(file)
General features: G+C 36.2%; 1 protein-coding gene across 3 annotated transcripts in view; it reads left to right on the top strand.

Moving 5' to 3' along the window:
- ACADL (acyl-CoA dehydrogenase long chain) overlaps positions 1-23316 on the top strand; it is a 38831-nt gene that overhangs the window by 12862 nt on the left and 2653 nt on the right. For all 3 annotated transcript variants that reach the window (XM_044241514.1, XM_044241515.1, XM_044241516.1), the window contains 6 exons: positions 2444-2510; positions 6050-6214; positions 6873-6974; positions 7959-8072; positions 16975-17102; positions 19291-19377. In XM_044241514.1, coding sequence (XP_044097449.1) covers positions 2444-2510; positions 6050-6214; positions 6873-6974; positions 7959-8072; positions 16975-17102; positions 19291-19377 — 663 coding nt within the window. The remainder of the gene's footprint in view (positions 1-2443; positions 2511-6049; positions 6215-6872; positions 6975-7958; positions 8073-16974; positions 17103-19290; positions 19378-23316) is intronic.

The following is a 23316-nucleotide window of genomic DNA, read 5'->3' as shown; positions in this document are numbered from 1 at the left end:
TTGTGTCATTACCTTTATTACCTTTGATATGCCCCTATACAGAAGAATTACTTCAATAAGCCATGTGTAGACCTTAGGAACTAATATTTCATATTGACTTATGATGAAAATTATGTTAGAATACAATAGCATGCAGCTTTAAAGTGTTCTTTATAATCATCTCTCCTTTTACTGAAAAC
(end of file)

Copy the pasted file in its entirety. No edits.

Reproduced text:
General features: G+C 36.2%; 1 protein-coding gene across 3 annotated transcripts in view; it reads left to right on the top strand.

Moving 5' to 3' along the window:
- ACADL (acyl-CoA dehydrogenase long chain) overlaps positions 1-23316 on the top strand; it is a 38831-nt gene that overhangs the window by 12862 nt on the left and 2653 nt on the right. For all 3 annotated transcript variants that reach the window (XM_044241514.1, XM_044241515.1, XM_044241516.1), the window contains 6 exons: positions 2444-2510; positions 6050-6214; positions 6873-6974; positions 7959-8072; positions 16975-17102; positions 19291-19377. In XM_044241514.1, coding sequence (XP_044097449.1) covers positions 2444-2510; positions 6050-6214; positions 6873-6974; positions 7959-8072; positions 16975-17102; positions 19291-19377 — 663 coding nt within the window. The remainder of the gene's footprint in view (positions 1-2443; positions 2511-6049; positions 6215-6872; positions 6975-7958; positions 8073-16974; positions 17103-19290; positions 19378-23316) is intronic.

The following is a 23316-nucleotide window of genomic DNA, read 5'->3' as shown; positions in this document are numbered from 1 at the left end:
TTGTGTCATTACCTTTATTACCTTTGATATGCCCCTATACAGAAGAATTACTTCAATAAGCCATGTGTAGACCTTAGGAACTAATATTTCATATTGACTTATGATGAAAATTATGTTAGAATACAATAGCATGCAGCTTTAAAGTGTTCTTTATAATCATCTCTCCTTTTACTGAAAAC